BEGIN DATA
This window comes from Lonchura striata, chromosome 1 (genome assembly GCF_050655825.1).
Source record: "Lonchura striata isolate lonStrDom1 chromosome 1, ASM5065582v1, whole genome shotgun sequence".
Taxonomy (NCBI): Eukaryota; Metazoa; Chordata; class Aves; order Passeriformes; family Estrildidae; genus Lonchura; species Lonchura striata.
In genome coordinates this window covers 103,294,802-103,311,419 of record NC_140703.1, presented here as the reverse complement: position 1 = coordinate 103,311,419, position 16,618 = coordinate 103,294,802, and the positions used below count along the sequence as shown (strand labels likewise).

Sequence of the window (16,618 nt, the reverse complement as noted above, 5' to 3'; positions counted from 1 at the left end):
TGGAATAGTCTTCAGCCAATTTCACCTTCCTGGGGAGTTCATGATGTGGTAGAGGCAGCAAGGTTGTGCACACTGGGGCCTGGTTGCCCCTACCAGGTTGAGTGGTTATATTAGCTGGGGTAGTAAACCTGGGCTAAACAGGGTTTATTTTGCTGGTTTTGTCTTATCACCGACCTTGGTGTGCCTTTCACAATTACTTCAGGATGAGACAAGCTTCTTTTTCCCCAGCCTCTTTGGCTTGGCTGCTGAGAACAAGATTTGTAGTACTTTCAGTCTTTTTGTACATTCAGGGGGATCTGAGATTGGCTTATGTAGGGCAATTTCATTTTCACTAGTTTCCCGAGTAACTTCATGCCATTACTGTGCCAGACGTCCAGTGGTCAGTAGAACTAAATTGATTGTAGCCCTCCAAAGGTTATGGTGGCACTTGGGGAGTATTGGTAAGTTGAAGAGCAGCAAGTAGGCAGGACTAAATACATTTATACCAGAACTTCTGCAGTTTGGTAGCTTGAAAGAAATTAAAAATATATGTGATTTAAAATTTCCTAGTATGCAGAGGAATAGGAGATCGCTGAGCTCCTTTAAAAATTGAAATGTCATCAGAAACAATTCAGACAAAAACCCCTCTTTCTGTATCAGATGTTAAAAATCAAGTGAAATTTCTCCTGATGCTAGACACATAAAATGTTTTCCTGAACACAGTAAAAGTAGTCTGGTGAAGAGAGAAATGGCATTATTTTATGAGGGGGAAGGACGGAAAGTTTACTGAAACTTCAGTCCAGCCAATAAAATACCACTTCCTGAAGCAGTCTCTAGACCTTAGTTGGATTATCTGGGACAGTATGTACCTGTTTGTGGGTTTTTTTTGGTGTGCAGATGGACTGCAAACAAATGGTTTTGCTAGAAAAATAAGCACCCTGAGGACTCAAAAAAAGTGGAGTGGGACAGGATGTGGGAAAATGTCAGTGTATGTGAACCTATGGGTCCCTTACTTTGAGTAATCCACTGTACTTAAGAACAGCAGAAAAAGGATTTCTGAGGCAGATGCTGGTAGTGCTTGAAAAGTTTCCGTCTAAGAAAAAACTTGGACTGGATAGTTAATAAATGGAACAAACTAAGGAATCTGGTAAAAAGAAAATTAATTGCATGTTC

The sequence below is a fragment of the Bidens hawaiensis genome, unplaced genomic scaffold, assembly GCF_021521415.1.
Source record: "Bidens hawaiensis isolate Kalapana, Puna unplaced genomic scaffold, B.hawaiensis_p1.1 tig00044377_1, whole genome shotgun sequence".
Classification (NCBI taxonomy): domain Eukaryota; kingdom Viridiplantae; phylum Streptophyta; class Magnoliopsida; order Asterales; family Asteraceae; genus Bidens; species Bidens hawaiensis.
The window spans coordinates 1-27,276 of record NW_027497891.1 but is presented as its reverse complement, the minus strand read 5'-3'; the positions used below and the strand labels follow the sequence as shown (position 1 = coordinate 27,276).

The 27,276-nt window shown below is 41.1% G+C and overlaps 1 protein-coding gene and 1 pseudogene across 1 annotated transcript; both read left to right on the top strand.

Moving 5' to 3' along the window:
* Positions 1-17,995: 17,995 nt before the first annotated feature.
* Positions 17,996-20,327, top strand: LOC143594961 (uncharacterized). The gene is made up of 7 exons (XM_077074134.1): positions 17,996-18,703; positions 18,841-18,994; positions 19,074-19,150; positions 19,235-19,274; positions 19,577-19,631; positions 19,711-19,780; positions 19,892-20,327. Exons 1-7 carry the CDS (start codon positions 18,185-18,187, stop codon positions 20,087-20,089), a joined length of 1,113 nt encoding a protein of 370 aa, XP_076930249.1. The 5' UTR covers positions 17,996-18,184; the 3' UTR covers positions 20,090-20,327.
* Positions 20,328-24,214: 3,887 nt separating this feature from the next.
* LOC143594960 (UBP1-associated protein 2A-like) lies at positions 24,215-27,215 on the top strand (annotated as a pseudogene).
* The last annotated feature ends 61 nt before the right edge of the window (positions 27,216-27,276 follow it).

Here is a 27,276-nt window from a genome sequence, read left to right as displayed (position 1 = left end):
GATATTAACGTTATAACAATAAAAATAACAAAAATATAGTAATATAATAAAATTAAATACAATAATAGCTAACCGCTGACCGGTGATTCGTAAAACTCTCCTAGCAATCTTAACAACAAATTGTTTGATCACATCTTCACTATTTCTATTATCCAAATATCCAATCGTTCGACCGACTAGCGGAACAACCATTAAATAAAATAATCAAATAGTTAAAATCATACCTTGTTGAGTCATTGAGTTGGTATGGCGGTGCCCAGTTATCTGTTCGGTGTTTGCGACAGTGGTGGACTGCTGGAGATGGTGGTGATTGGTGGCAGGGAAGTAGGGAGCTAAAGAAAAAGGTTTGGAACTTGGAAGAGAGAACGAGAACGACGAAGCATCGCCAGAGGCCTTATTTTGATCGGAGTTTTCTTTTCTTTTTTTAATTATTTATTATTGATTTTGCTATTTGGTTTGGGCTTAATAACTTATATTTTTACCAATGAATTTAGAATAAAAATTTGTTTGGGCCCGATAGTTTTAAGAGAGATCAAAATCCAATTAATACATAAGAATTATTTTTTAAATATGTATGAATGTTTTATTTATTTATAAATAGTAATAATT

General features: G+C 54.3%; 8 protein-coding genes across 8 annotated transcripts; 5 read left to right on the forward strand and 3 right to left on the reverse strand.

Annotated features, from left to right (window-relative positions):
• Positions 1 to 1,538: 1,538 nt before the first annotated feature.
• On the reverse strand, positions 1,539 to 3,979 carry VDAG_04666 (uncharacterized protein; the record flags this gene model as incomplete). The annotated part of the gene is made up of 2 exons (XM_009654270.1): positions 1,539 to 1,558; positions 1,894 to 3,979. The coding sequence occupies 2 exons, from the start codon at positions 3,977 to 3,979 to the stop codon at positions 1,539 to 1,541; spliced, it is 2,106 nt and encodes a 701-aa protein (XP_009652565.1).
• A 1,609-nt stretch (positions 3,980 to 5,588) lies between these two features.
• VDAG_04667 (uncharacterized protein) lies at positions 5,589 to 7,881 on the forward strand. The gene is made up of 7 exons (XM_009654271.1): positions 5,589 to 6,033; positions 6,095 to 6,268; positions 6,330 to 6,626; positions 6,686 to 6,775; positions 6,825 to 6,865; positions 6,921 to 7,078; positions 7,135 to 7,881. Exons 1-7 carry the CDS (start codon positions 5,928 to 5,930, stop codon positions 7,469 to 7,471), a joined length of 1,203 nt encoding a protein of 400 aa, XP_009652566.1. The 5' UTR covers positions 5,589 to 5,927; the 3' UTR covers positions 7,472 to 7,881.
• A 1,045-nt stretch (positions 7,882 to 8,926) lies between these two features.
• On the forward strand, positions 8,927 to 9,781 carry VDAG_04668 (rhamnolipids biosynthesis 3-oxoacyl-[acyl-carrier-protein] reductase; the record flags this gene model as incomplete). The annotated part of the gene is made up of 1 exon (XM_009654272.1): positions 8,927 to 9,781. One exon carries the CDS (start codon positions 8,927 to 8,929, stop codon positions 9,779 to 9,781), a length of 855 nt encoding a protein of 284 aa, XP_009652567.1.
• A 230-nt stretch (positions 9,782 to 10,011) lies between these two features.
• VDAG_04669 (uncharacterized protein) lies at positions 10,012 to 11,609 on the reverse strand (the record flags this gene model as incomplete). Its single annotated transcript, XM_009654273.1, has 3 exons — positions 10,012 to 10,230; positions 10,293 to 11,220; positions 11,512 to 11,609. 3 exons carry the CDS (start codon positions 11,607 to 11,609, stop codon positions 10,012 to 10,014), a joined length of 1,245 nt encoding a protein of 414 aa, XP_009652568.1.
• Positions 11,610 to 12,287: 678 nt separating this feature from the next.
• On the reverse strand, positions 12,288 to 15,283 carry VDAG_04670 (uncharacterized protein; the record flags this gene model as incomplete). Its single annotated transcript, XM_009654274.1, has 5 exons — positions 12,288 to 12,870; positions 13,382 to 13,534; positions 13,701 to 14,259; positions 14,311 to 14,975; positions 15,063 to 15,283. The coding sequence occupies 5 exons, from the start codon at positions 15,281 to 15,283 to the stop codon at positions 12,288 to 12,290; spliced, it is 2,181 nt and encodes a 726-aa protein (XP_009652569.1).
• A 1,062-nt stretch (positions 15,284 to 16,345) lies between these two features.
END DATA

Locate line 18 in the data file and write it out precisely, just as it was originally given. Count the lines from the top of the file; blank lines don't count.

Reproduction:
Here is a 27,276-nt window from a genome sequence, read left to right as displayed (position 1 = left end):